Latour argues that religion is not, never was, about the far-away things; rather, that is properly the domain of science. Religion should be about the near things, the everyday. I don’t know if I agree, but this simple shift of emphasis seemed to me a radical departure from how debates about the role of religion in modernity are typically framed. Rather, Latour suggests, religion is a way of speaking; a kind of language, if you will, about the everyday certainties of existence;
For instance, the word ‘God’, which once served as the premise of all arguing, could have been translated, when ways of life changed, as ‘indisputable framework of ordinary existence’ so that we could continue to really see that what was thereby designated was merely the preliminary and prelude to a conversion of meaning (2013, 8).
However, our invented scholarly creation—the category “religion”—comes back to bite us, and becomes real as agents begin to take sides in the argument;
But instead of this direct, painless, progressive translation, they started clinging for dear life to the term ‘God’ and pitting it against ‘non-God’, without seeing that they were dealing with two forms about as different as God, Deus and Theos for translating the same everyday reality. Thinking they were protecting their heritage, they squandered it (2013, 8).
In Factish Gods, Latour argues that most critical writings on culture take one of two positions; “the fact position and the fairy position” (2010, 237). The fact position argues that categories of belief are merely empty terms onto which power is projected; alternatively, the “fairy position” has it that there are in fact forces which dominate and motivate individuals, albeit without their conscious acquiescence. To take just one of these categories, RS is largely split between those who see religion as a sui generis category, a thing in itself which exerts power over individuals, and those who see it as a socially constructed but powerful category (and I include myself in the latter camp).
…while there is a staggering amount of data, phenomena, of human experiences and expressions that might be characterized in one culture or another, by one criterion or another, as religion—there is no data for religion. Religion is solely the creation of the scholar’s study. It is created for the scholar’s analytic purposes by his imaginative acts of comparison and generalization. Religion has no existence apart from the academy (Smith 1982, xi)
Latour, however, is attempting to construct a third way. I asked him about this quote from J. Z. Smith; he replied that he was correct, religion is a constructed category, but that didn’t mean it wasn’t also real. So Latour takes the constructionist agenda of the post-structuralists a step further. Our categories are indeed invented, but not “merely” so, for they are also real. They become real through our wielding of them.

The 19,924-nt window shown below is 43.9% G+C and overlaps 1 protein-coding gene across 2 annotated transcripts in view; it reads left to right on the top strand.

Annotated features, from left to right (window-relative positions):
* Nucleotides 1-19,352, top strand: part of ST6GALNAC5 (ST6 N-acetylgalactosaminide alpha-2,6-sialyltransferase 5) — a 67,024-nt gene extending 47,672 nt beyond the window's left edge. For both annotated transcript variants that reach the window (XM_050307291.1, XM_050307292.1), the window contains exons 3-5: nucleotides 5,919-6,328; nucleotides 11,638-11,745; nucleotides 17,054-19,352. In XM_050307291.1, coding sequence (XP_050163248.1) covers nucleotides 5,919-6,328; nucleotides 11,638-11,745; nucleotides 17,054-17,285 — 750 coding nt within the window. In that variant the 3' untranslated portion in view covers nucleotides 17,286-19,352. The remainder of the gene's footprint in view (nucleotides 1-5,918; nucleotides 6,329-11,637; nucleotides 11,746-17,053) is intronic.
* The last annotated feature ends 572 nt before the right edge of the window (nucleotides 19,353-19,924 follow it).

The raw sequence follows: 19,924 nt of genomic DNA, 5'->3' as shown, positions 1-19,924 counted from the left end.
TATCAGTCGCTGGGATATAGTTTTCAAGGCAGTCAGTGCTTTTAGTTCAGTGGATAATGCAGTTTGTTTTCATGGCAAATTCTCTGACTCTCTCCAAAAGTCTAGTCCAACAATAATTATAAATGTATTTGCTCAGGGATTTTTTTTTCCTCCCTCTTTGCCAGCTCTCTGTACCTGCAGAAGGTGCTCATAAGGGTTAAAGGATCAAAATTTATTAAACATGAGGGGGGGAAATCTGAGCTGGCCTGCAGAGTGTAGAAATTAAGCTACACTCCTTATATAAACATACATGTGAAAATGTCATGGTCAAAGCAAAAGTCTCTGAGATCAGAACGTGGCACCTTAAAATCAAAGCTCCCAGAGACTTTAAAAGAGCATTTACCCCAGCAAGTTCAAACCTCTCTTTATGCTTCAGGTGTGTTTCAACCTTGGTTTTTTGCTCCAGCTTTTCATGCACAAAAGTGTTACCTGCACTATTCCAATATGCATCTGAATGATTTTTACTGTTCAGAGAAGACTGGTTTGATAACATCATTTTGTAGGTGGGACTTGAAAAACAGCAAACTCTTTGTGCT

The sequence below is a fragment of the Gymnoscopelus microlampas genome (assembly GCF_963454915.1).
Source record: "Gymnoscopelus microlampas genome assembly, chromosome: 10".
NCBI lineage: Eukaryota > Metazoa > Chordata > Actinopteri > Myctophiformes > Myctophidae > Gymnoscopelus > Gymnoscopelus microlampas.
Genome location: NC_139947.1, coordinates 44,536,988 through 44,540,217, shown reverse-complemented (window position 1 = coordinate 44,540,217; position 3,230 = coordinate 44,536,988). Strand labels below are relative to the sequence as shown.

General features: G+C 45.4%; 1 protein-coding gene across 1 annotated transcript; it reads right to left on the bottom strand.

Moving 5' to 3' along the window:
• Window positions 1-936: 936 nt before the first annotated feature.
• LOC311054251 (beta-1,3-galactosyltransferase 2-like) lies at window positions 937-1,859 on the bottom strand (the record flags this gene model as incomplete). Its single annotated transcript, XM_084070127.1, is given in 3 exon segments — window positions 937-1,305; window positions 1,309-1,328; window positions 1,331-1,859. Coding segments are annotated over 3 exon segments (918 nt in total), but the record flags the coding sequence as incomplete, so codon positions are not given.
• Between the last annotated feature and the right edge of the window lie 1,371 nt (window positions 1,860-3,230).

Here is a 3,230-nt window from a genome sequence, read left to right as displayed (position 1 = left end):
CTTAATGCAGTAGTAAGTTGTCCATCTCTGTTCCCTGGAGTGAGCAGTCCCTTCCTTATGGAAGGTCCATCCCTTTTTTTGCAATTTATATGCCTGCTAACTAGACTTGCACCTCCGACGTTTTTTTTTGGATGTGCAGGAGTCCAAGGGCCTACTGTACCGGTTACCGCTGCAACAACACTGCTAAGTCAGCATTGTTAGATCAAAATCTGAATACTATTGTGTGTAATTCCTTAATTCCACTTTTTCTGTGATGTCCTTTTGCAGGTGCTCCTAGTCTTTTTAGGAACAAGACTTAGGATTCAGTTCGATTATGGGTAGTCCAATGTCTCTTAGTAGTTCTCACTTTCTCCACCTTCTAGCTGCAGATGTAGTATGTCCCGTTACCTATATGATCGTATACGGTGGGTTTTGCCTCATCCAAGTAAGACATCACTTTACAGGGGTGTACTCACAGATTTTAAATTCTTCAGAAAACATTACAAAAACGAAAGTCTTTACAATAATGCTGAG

I have to be able to talk about religious elaboration without threatening voices, coming from inside as much as outside, immediately asking me to choose: ‘Is it real or is it made up?’ I have to be able to answer once more: ‘Both’ (2013, 144).
Just like the founders of Discordianism found. A few years after inventing their parody religion, Greg Hill stated that “if you do this type of thing well enough, it starts to work… If you take a goddess of confusion seriously, it will send you through as profound and valid a metaphysical trip as taking a god like Yahweh seriously” (Adler 1986, 335). As Kerry Thornley, ever playful, put it, “if I had realised that all of this was going to come true, I would have chosen Venus” (Adler 1986, 336).
So Latour argues that we have the categories wrong. Rather than seeking to “extend Science over religion’s territory through an offensive apologetics, or to protect religion’s territory from Science through a defensive apologetics” (2013, 24), Latour challenges the basis of these demarcations. There is no boundary between “manufactured” and “real”, between “knowledge” and “belief”. Latour’s work argues that we all, ostensibly religious or not, have an epistemology based on invented certainties. We have never been Modern. None of us hold beliefs that are any more naive than anyone else’s. There are other ways to think about religion, beyond the simple dichotomies which populate the field and that many of us are so tired of.